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Psychiatric Briefs

Prim Care Companion J Clin Psychiatry 2009;11(4):177
Background: General practitioners (GPs), past research has shown, have negative attitudes toward patients with schizophrenia, attitudes that do not merely acknowledge the nature or chronic aspects of the illness. This study sought to characterize the attitudes and predicted conduct of medical students toward patients with mental illness in a primary care setting and to examine if the students’ level of training influenced these attitudes.

Method: One of 4 case vignettes was given to a sample of 1239 students from the University of Birmingham Medical School. The vignettes were identical except that the patient involved was characterized as having been diagnosed previously with either schizophrenia, depression, diabetes, or no illness. Students rated their level of agreement with 12 attitudinal statements relating to the vignette.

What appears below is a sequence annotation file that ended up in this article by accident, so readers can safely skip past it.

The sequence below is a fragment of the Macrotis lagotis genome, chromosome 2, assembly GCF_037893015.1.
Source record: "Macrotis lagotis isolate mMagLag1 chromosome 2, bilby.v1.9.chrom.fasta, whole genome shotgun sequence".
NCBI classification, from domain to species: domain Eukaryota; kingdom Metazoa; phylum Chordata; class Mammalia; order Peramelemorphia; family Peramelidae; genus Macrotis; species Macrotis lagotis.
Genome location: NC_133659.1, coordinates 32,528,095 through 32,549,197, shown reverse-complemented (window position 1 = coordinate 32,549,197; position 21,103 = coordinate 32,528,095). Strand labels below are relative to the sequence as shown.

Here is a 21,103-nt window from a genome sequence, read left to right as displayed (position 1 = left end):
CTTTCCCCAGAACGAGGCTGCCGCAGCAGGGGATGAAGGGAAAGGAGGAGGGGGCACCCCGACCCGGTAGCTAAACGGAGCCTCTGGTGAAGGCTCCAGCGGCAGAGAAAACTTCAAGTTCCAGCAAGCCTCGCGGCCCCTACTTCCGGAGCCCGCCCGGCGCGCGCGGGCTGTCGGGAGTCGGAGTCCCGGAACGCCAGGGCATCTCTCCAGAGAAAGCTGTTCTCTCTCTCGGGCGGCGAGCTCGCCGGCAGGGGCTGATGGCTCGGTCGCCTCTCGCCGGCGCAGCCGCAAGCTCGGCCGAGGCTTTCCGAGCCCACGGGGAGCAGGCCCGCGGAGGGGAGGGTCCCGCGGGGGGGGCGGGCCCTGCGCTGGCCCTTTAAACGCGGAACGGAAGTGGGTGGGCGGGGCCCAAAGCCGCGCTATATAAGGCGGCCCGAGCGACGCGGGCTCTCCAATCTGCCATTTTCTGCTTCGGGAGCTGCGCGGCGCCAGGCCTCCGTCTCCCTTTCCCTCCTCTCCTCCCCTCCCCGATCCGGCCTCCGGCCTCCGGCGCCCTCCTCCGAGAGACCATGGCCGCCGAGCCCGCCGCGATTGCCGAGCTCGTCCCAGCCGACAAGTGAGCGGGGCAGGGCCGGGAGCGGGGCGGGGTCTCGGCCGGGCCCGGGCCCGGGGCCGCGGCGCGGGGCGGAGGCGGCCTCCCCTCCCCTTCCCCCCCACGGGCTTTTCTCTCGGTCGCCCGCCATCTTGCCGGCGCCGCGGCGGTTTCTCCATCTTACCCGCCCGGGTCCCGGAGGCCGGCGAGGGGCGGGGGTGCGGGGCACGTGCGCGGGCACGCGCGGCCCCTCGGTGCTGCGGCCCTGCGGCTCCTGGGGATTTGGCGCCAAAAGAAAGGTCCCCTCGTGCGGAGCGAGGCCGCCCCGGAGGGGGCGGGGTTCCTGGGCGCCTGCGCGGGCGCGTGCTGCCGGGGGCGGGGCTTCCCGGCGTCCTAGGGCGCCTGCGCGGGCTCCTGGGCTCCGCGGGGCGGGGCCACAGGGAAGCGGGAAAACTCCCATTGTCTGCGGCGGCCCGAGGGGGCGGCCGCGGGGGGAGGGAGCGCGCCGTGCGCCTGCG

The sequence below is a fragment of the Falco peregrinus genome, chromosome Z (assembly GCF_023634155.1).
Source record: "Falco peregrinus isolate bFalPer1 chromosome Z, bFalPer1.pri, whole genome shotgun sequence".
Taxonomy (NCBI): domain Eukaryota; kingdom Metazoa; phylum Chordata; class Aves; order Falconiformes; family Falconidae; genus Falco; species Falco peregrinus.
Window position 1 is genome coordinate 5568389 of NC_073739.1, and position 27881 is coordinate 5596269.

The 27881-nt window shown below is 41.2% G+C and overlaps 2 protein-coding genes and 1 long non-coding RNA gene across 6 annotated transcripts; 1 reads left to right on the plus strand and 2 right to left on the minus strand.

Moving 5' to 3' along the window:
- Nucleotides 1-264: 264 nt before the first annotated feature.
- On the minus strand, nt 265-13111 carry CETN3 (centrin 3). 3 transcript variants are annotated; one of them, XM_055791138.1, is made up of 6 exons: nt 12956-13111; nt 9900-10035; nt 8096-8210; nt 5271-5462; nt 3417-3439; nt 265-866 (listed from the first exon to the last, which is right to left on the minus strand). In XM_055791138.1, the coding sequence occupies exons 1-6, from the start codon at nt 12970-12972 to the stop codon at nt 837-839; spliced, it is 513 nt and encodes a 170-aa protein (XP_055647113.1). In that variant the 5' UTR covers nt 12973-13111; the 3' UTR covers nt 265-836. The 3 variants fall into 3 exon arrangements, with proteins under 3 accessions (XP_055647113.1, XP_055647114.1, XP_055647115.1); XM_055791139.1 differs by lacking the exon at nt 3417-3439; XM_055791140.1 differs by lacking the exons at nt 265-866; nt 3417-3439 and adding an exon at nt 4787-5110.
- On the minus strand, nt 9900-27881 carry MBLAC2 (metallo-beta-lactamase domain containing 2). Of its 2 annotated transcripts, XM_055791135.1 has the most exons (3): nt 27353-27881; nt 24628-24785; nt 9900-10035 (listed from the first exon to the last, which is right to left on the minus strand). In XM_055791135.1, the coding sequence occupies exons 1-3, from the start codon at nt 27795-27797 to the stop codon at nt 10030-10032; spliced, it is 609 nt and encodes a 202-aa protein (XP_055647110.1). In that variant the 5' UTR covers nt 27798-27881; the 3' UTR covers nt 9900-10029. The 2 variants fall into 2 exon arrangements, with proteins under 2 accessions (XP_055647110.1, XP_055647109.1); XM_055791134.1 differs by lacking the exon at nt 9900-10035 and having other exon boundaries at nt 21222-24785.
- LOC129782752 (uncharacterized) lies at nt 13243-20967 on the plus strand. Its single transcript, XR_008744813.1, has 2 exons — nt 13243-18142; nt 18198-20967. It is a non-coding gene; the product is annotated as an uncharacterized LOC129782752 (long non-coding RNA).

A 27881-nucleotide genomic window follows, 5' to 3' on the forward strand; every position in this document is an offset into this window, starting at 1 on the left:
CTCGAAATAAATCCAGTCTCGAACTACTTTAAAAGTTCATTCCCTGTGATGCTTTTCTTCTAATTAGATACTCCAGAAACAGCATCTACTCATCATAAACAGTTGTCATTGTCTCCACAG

Results: A total of 1081 students (88%) responded to the questionnaire. Patients with either schizophrenia or depression elicited responses from students that were generally less favorable. The students would be less happy to have such individuals as patients, believed they would consume more time, and thought that they would be less likely to comply with advice and treatment. The risk of violence, the potential welfare of children, and the possibility of illegal drug and excessive alcohol use were expressed concerns. These reactions were affected very little by general clinical and psychiatric training.

Conclusions: Patients with mental illness provoke less favorable responses in medical students, responses that are not a function of education. That students develop an empathetic and positive approach to mental health patients and their treatment should be ensured by re-evaluating undergraduate primary care–based mental health education.